Who doesn’t love a good protein bar? They’re among the most tasty, filling, and convenient healthy snack ideas you can enjoy, whether you prefer store-bought or homemade. If you’re looking for recipes to make your own protein bars though, then you’ve probably got an inkling that DIY’ing it has certain advantages.
The main draw with going the homemade route is the infinite customizability. When you make your own bars, you never have to compromise on getting exactly what you’re looking for, Yasi Ansari, M.S., R.D., C.S.S.D., a Los Angeles–based sports dietitian and national media spokesperson for the Academy of Nutrition and Dietetics, tells SELF. Say you love the chewy texture of one store-bought protein bar and the chocolate drizzle on a different one. “Instead of buying two different bars that have pieces of what you enjoy eating, the one you make on your own is personalized to you and your favorite ingredients,” Ansari says.
Beyond pleasing your palate, homemade protein bars can fit your nutritional needs to a T. “With homemade bars, it’s also easier to add more nutrition into each bite,” Ansari says. (Want carbohydrates that will provide a more gradual stream of energy? Throw in some fiber-rich dried fruit or whole grain cereal. Need a bit more fiber and fat to help satiate you? Add some nuts and seeds.) Equally important, making your own bars means you get to leave out the ingredients you don’t love so much or need to avoid for health reasons. (More on that in a minute.)
Of course, store-bought protein bars do have their benefits too—namely, requiring zero time in the kitchen—and there are some excellent products out there that can certainly merit a place in your diet if you’re a fan. If you want to stick to store-bought, awesome. But since there are some potential pitfalls there, we’ll go over what you need to know so you can steer clear of them. Then we’ll talk about how homemade protein bars can help you avoid those drawbacks altogether and answer some common questions about making them. Finally, we’ll send you off with a collection of killer homemade protein bar recipes.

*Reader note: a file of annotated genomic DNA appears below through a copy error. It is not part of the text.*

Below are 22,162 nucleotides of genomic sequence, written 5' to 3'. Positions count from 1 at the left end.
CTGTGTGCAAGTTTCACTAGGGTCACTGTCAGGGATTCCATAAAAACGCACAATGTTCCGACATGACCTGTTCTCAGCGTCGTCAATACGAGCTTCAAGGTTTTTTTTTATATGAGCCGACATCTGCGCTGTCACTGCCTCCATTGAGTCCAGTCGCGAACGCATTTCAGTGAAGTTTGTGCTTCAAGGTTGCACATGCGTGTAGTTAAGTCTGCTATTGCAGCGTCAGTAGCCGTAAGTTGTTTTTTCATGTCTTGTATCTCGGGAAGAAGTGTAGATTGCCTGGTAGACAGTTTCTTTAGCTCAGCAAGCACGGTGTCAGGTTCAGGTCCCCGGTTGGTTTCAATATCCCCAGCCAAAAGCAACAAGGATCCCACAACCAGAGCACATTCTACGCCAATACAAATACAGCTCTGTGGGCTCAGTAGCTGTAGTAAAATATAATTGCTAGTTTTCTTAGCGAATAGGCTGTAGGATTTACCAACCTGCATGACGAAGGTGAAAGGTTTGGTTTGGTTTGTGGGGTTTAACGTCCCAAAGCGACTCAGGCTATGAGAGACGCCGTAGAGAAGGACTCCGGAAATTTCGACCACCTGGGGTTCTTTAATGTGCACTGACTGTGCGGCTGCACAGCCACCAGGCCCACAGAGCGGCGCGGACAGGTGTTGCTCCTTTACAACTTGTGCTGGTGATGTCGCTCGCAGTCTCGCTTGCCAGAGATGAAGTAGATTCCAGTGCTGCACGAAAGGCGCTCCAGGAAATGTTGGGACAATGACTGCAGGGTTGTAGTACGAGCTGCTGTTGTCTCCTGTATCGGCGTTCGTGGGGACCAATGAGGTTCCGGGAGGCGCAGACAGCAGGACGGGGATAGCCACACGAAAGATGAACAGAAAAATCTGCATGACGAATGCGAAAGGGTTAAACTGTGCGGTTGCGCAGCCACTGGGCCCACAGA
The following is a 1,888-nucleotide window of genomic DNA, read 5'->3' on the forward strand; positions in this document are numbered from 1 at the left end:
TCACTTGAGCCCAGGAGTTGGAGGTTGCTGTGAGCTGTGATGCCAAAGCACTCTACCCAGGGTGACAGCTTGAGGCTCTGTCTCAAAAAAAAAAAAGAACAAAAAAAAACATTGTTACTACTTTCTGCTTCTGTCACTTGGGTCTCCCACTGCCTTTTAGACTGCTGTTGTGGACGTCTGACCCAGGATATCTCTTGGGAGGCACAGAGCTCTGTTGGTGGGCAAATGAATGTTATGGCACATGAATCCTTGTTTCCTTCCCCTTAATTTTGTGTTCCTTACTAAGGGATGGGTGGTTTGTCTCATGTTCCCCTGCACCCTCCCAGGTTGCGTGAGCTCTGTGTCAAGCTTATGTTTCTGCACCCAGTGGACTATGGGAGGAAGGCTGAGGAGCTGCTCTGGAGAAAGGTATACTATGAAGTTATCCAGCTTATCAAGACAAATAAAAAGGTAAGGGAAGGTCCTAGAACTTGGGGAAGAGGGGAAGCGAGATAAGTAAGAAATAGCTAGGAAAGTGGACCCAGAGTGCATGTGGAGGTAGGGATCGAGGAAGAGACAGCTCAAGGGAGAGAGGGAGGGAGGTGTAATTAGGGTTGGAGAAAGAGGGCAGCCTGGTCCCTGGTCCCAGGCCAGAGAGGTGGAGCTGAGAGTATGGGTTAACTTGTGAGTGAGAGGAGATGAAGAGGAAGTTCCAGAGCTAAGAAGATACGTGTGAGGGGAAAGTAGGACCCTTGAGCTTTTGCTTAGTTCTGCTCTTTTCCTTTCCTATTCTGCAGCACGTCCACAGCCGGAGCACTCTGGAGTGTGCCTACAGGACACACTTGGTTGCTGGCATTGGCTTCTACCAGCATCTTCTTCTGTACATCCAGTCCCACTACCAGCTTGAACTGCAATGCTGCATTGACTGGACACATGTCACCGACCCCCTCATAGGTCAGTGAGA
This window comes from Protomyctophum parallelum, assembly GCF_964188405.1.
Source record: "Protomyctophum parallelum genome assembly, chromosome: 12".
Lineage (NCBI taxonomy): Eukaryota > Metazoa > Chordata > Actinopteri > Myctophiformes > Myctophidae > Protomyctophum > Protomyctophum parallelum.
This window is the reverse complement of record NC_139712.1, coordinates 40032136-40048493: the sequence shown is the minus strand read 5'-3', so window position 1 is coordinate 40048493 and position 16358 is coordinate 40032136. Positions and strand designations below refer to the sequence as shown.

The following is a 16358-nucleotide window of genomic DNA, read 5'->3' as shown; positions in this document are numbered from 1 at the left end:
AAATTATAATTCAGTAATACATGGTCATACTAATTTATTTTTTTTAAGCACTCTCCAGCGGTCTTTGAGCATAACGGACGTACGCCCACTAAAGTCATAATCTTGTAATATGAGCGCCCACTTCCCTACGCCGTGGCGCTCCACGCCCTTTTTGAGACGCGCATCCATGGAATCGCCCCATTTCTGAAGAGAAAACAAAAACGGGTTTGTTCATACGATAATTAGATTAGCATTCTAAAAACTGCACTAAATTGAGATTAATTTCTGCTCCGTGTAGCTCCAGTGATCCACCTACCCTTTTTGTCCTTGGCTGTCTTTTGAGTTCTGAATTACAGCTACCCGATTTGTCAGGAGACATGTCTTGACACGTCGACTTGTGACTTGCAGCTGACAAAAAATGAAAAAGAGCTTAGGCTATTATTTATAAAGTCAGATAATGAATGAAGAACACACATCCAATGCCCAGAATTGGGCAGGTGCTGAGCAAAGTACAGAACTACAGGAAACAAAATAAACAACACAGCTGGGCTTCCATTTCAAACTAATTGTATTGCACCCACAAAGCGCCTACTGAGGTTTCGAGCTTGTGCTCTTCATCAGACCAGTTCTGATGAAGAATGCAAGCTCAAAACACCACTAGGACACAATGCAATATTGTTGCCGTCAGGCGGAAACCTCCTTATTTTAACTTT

Do protein bars make you poop?
Certain store-bought protein bars have a reputation for making you clutch your stomach or run to the bathroom because they contain ingredients known to cause GI discomfort, such as (a lot of) added fiber and sugar alcohols.
Fiber is wonderful, but the high concentrations of added fiber that some bars contain (as much as 10 or 15 grams) is a lot for your system to handle at once, as SELF has reported, especially if you aren’t used to such amounts. This can cause issues like gas, bloating, cramping, and yes, pooping.
The other main culprit—popular in low-sugar, sugar-free, or low-calorie protein bars—is sugar alcohols. While everybody’s tolerance for the type and amount of sugar alcohols they can consume before experiencing GI issues is a little different, as SELF has explained, they can cause gas, stomach pain, and diarrhea for plenty of people.
What ingredients should you avoid in protein bars?
There’s no set list of ingredients that everyone should stay away from. When it comes to choosing what kind of protein bars to buy, you’ll want to go on individual preference and avoid (or limit) any ingredients that you know cause you stomach issues, like the aforementioned large amounts of added fiber or sugar alcohols.
If you know that too much added fiber bothers your stomach, you should look out for bars with large amounts of fiber and skim for chicory root, inulin, or oligofructose on the label, as SELF has explained. If sugar alcohols cause you problems, check the nutrition label (where they’re only sometimes listed) and scan the ingredients list for erythritol, hydrogenated starch hydrolysates (HSH), isomalt, lactitol, maltitol, mannitol, sorbitol, and xylitol.
Many people will also need to avoid certain ingredients for health reasons. Five of the nine major food allergens flagged by the U.S. Food and Drug Administration are commonly found in protein bars on the market: peanuts, tree nuts, soy, milk, and eggs. And if you have celiac disease or non-celiac gluten sensitivity, for instance, you need to look for gluten-free protein bars.